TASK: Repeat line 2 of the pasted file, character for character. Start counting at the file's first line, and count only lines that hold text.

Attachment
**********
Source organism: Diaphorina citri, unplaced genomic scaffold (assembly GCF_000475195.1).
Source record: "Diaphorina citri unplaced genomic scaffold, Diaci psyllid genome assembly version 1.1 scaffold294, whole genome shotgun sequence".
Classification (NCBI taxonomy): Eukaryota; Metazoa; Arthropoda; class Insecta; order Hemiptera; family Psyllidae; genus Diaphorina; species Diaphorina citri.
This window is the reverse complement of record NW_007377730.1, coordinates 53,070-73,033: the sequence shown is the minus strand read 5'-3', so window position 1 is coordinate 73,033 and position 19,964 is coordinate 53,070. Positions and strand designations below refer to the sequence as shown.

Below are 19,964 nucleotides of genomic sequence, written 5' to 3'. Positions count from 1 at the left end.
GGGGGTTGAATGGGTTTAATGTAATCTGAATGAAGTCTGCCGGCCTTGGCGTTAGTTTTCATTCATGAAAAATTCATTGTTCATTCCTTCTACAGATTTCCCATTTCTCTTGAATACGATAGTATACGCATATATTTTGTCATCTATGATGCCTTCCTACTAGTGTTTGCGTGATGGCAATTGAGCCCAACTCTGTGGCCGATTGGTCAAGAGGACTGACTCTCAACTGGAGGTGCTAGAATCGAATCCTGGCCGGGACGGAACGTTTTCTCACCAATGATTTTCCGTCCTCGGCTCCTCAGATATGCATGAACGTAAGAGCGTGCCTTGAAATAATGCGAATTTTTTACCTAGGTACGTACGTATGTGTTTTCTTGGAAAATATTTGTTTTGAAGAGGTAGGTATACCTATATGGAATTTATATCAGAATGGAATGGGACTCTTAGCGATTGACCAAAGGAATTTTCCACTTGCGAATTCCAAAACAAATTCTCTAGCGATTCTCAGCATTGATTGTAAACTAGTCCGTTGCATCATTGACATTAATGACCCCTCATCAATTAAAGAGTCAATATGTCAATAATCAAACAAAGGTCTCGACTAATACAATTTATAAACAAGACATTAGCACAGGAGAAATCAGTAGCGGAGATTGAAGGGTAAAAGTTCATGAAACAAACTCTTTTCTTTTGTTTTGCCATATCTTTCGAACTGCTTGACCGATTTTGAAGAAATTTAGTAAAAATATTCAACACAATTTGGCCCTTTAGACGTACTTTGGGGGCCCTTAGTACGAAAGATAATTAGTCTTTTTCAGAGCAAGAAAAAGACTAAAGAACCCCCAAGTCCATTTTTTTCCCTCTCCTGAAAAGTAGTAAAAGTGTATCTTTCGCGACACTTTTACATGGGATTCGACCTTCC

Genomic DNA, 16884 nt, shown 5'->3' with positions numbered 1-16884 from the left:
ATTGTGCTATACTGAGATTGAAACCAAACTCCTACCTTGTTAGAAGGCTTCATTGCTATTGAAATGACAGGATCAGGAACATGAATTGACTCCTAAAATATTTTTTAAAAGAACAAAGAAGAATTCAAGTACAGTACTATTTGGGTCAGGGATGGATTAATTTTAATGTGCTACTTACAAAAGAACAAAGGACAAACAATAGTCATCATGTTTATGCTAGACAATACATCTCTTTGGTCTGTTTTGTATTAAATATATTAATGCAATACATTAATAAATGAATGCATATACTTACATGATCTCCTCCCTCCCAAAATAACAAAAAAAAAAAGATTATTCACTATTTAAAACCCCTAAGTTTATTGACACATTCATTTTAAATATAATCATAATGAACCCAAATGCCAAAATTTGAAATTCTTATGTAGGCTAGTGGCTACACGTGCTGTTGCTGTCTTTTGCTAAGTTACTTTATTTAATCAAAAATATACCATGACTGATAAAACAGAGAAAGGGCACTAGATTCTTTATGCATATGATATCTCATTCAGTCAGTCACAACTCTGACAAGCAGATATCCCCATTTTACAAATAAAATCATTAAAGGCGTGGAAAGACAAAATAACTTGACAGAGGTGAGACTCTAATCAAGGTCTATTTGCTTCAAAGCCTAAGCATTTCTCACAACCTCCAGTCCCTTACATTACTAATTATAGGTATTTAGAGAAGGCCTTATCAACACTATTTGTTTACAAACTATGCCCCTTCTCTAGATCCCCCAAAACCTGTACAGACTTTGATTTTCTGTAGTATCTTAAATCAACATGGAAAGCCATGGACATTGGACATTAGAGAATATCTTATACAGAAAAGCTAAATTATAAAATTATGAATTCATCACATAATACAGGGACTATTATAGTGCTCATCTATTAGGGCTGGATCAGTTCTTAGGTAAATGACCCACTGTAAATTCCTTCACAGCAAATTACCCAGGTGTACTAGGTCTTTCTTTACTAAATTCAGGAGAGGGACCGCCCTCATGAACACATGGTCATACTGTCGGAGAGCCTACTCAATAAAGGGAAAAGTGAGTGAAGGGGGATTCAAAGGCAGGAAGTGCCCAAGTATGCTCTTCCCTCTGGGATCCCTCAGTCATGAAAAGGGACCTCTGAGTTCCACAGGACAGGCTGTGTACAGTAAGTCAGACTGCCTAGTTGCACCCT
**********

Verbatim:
Source record: "Diaphorina citri unplaced genomic scaffold, Diaci psyllid genome assembly version 1.1 scaffold294, whole genome shotgun sequence".